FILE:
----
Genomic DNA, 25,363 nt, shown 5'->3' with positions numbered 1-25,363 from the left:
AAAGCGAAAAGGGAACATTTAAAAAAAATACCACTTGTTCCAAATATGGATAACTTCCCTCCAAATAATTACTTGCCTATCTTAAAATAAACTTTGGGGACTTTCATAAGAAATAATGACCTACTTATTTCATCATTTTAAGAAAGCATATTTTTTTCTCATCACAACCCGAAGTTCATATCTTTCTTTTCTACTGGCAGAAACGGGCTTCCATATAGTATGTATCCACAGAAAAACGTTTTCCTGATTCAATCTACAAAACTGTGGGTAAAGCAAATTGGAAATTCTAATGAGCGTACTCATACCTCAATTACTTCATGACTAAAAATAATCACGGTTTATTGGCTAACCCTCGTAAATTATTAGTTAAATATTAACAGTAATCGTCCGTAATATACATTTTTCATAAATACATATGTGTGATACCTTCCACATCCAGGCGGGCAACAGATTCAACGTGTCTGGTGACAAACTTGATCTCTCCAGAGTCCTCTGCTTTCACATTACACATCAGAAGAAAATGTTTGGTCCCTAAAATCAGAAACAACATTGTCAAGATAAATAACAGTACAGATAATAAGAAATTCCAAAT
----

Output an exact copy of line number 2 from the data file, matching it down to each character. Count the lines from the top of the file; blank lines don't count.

AAAGCGAAAAGGGAACATTTAAAAAAAATACCACTTGTTCCAAATATGGATAACTTCCCTCCAAATAATTACTTGCCTATCTTAAAATAAACTTTGGGGACTTTCATAAGAAATAATGACCTACTTATTTCATCATTTTAAGAAAGCATATTTTTTTCTCATCACAACCCGAAGTTCATATCTTTCTTTTCTACTGGCAGAAACGGGCTTCCATATAGTATGTATCCACAGAAAAACGTTTTCCTGATTCAATCTACAAAACTGTGGGTAAAGCAAATTGGAAATTCTAATGAGCGTACTCATACCTCAATTACTTCATGACTAAAAATAATCACGGTTTATTGGCTAACCCTCGTAAATTATTAGTTAAATATTAACAGTAATCGTCCGTAATATACATTTTTCATAAATACATATGTGTGATACCTTCCACATCCAGGCGGGCAACAGATTCAACGTGTCTGGTGACAAACTTGATCTCTCCAGAGTCCTCTGCTTTCACATTACACATCAGAAGAAAATGTTTGGTCCCTAAAATCAGAAACAACATTGTCAAGATAAATAACAGTACAGATAATAAGAAATTCCAAAT